YSI (Young Social Innovators) is a fun project for anyone.

Find out more here: https://www.youngsocialinnovators.ie/

  1. Explore Social and/or Technological Solutions to Climate Change as a Science Project

If you’re thinking about entering SciFest why not explore a societal (Social Science) or technological solution to climate change. There are many forms of renewable energy in the world, how and where and why should we implement them? Which is best for Ireland? How efficient are they? Could they be used in an area we haven’t thought of yet? Is Geo-Engineering a viable option? There are so many projects that could stem out of climate change solutions and you have lots of time to research, experiment and gather data before SciFest next year or if you decide to enter the BT Young Scientist in fifth year.

  1. Young Environmentalist Awards, the Clean Tech Competition and SEAI One Good Idea Competition

Some more directly focused competitions on climate change include the ECO-UNESCO Young Environmentalist Awards, the Clean Tech Competition and the SEAI One Good Idea Competition. All of them involve coming up with environmental-based projects and encourage taking action against climate change.

CleanTech 2020 Challenge: We want students to research a specific area and challenge, then propose something that individuals can do to reduce their footprint and solve that challenge, based on being resource rich or having limited resources. We want them to bring what is possible to cause change to a personal level.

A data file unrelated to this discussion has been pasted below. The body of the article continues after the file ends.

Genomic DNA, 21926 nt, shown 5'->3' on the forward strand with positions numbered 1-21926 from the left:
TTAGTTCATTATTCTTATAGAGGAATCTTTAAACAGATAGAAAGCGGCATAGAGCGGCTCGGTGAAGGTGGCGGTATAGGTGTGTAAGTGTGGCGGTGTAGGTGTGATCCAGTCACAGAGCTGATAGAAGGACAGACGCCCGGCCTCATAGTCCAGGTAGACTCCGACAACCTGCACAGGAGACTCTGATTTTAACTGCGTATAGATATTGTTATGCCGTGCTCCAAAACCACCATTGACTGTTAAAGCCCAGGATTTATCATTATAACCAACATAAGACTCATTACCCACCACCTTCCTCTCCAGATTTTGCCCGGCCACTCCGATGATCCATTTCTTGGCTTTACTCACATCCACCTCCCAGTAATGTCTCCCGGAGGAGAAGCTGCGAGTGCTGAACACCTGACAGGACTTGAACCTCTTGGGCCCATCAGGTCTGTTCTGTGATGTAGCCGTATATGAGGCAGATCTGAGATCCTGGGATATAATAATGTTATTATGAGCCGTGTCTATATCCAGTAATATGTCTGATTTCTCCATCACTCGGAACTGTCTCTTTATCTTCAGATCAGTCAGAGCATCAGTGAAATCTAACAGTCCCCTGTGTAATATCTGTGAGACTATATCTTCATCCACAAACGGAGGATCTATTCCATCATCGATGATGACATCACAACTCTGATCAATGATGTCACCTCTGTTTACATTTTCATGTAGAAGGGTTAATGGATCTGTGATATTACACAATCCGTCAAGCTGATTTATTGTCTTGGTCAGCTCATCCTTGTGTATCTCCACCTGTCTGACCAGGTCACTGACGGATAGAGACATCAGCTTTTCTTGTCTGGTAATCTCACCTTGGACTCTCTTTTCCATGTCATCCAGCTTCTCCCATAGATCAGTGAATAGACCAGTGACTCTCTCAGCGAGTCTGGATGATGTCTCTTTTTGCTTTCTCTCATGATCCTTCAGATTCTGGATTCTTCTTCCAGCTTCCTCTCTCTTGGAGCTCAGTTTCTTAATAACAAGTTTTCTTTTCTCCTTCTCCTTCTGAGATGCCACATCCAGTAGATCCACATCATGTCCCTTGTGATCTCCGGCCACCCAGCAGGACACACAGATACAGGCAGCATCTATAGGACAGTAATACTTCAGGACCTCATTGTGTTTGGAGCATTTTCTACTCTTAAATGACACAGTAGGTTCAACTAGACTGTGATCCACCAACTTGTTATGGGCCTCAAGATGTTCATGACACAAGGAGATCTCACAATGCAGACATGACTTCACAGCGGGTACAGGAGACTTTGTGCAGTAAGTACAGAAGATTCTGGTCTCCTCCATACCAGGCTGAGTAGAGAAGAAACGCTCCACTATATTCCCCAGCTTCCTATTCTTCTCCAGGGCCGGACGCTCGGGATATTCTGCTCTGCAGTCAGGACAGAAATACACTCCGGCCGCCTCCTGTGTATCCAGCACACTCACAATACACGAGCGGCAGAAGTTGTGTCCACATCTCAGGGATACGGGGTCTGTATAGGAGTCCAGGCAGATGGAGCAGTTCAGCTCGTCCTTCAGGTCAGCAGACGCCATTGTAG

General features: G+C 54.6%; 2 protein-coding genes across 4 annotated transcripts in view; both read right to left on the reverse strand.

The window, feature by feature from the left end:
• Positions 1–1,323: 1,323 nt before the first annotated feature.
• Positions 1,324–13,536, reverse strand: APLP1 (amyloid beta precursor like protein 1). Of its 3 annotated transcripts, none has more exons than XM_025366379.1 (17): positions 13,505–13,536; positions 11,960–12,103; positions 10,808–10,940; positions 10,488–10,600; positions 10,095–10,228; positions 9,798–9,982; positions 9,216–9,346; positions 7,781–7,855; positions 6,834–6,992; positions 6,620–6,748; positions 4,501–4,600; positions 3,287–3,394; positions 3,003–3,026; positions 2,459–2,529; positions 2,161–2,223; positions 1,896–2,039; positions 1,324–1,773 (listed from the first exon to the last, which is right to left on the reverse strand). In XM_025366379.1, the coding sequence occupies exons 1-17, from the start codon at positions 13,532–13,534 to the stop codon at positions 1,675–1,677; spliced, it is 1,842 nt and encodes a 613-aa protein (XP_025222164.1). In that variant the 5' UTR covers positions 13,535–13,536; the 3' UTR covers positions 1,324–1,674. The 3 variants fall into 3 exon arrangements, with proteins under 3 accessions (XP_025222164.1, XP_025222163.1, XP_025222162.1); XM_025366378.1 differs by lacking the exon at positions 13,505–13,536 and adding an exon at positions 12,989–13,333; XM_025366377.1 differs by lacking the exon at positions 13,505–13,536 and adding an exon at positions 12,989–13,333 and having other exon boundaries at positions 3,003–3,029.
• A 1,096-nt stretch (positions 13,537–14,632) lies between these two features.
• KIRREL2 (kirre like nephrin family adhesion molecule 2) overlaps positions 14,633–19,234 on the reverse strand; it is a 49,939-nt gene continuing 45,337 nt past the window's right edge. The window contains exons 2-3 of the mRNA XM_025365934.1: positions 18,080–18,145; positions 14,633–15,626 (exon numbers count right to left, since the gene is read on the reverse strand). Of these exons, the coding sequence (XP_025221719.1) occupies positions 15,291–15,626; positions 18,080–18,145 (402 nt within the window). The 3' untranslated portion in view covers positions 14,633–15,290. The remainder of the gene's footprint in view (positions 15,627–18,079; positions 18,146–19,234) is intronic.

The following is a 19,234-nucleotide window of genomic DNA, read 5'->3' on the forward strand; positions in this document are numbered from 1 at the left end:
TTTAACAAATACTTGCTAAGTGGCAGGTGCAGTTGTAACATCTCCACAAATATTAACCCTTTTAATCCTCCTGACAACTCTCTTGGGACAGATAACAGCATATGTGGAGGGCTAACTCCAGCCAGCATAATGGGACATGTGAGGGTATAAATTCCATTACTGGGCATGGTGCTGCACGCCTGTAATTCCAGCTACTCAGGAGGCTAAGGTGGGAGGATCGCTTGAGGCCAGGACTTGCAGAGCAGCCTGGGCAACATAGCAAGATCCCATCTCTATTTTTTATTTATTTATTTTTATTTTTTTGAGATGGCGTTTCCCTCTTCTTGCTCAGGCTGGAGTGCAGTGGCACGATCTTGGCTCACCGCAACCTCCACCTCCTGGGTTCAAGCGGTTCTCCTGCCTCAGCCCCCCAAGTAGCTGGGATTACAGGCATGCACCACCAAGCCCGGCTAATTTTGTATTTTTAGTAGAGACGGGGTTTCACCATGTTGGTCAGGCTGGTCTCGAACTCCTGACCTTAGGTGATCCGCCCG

More info: https://www.cstl.org/cleantech/the-challenge/

SEAI One Good Idea: This year we are asking you to make a 1 minute film and launch a creative awareness campaign about it in your community. The film and campaign should show people in your community how your One Good Idea can make a difference to them, their pocket and our planet.


More info: https://www.seai.ie/community-energy/schools/one-good-idea/about-one-good-idea/

ECO-UNESCO Young Environmentalist Awards: We are looking to see that young people have taken action that preserves the environment in some way. Your project may already involve action but if it does not, you may like to consider adding this element to your project. We want to see that you have understood the environmental issue that your project addresses and that you have raised awareness about this issue in your school, local community or further afield.

More info: https://www.yea.ie/


Join the Fight Online

The internet, if used correctly, is a powerful and progessive tool. While words may not always turn into action on the internet it can be a good way to organise climate action events, discuss our changing climate and discover how you can contribute to saving our burning house. Anything from sharing a video raising awareness to tweeting politicians and signing petitions can all help. So if you lack the motivation to sail across the Atlantic and address the UN, you can at least tap the retweet button or add your name to a Change.org petition.

 I’ve learned you are never too small to make a difference. And if a few children can get headlines all over the world just by not going to school, then imagine what we could all do together if we really wanted to.

– Greta Thunberg, COP24

Watch Greta’s Speech here: